Low Level Format shown UNCHECKED in menu
PC Quick Format
Your card can also be quick formatted in your PC. But after you've recovered your photos, you should still format the card in your camera to prevent this from happening again. Place your card in a card reader, and if using a USB reader, insert the card and reader into your PC. Wait for the reader to be recognized by your PC. Once your reader is recognized, right click on its selection in "My Computer" or "Computer", and select format.
Once the format menu comes up, double check that the card reader is actually selected in the upper bar of the menu, and that you didn't accidentally select one of your other drives (that would be very bad). Once you verify that the card reader is showing in the menu, select "Quick Format" by checking the box in the menu, and then press start.

Quick Format Box "CHECKED"

Once the quick format is completed, you should be able to directly proceed to recover your files using the card in the reader with the software listed above. AFTER you've successfully recovered your photos/videos, remember to format the card once again IN YOUR CAMERA using the camera's format feature. This may help prevent what just happened to you from reoccurring again in the future.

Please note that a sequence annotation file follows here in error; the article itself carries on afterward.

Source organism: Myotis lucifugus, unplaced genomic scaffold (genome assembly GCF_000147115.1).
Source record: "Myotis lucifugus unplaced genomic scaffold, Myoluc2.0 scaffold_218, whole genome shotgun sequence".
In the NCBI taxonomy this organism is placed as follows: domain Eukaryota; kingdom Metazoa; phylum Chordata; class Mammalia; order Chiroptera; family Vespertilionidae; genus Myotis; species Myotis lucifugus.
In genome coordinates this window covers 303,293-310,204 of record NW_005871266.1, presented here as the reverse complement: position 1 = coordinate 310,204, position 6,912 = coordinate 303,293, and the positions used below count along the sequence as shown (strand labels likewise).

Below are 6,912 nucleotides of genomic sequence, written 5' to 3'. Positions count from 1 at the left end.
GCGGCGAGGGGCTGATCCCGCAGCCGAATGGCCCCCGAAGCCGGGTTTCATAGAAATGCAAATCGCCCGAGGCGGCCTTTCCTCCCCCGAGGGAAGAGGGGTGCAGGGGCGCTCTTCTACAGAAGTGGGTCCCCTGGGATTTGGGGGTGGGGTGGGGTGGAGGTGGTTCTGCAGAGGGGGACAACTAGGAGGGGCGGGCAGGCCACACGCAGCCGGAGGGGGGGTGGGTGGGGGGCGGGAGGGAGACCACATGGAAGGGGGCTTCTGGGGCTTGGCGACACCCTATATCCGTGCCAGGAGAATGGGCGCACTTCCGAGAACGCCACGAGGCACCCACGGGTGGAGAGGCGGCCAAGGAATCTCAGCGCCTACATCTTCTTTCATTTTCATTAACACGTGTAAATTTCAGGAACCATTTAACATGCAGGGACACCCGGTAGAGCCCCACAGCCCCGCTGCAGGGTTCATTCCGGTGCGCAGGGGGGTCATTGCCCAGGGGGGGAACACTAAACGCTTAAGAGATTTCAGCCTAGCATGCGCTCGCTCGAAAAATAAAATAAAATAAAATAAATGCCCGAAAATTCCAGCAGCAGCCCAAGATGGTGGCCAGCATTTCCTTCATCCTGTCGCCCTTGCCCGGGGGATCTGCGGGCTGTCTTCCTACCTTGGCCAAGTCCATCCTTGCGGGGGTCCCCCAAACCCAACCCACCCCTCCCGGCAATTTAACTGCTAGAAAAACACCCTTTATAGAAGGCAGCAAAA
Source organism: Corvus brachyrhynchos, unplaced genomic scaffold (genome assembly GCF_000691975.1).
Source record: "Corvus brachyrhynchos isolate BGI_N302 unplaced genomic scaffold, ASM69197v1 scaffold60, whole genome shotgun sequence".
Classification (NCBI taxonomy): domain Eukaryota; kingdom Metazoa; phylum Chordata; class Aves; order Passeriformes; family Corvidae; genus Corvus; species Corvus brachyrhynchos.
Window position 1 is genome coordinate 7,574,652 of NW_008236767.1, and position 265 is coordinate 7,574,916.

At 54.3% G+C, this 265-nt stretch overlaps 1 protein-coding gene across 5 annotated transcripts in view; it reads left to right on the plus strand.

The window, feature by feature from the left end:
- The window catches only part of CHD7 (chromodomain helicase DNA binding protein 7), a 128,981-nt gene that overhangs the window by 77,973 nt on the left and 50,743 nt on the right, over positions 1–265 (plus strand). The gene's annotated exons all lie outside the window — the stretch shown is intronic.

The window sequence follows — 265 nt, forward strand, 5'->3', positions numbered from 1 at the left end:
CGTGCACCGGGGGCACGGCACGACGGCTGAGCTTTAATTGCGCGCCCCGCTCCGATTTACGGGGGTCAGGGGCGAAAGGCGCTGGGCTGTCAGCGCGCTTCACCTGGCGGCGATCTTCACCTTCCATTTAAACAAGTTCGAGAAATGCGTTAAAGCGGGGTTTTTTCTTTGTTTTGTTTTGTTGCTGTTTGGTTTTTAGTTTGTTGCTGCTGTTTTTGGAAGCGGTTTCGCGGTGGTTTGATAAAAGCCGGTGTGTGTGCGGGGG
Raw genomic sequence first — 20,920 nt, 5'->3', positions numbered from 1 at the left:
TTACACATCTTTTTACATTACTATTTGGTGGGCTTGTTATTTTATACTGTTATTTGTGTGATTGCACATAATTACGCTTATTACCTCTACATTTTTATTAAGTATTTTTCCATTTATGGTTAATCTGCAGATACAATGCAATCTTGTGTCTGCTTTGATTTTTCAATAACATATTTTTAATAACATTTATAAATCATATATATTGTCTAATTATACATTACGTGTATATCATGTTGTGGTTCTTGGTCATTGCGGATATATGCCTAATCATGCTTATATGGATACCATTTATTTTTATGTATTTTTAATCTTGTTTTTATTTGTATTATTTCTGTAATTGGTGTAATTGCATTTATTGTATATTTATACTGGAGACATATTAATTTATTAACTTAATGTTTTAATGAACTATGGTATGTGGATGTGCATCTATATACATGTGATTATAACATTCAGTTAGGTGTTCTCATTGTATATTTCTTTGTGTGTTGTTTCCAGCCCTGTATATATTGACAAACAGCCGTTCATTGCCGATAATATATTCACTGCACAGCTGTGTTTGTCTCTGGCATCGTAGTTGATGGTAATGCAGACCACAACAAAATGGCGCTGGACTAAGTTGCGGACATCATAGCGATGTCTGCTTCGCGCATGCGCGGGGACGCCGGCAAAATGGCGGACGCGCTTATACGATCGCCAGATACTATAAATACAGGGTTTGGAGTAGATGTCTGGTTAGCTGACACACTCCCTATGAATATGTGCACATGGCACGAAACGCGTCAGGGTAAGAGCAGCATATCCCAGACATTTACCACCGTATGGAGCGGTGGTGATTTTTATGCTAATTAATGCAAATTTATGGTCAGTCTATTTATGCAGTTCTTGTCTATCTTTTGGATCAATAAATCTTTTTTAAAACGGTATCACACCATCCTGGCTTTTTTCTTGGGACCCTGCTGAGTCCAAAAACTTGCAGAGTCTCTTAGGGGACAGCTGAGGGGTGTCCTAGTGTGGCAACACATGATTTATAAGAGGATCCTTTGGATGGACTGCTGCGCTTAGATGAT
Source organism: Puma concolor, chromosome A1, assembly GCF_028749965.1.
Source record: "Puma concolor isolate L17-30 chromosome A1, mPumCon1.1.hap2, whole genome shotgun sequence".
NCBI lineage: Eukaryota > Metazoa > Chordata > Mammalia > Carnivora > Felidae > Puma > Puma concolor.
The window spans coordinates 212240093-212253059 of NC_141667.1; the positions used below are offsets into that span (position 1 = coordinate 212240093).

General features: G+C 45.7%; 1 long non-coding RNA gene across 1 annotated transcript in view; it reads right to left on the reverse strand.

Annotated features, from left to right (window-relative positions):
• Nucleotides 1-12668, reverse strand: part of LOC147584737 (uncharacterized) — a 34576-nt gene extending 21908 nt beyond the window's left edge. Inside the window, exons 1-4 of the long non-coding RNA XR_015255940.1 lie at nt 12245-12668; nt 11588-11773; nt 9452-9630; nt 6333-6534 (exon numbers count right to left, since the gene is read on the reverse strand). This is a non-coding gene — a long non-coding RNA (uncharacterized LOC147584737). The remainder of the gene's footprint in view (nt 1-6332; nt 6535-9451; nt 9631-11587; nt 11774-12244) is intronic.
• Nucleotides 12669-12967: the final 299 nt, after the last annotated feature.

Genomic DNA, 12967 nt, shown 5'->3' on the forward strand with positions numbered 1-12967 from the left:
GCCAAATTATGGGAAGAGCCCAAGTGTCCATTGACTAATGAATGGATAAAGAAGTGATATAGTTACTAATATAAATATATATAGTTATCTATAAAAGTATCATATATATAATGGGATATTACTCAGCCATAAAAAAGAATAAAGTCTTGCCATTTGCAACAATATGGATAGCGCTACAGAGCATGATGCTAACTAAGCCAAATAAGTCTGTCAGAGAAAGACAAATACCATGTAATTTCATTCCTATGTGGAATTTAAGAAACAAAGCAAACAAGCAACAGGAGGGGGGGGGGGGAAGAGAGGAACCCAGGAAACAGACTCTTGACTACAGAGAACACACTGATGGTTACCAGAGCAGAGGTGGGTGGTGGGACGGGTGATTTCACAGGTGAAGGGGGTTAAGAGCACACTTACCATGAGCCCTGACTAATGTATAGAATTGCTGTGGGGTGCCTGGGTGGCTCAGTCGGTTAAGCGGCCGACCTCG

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Camera Repair said...

Happy that it worked for you.

Monique said...

Pandora Recovery worked for me the easiest and I have recovered 4GB worth of travel photos. Thanks to you, maaaaaan!

Iron Chef Shellie said...

Also saved me A LOT of grief!! thank you!

Anonymous said...

I have a Samsung WB250F and can view photos on the camera scxreen. But when I try to transfer photos from camera to computer I get an message instert disk into drive. I also tried using printer slot but get a message ubable to read card. 1200 photos are on card. Any suggestions on how to get thenm from card to computer? Thanks in advance

Camera Repair said...

How old is your computer and printer? If more than a few years old, there's possibility that their card readers do not understand the newer SDHC format. In that case, an inexpensive USB card reader should be able to resolve your problem. Just go to Amazon, and search for SDHC card reader.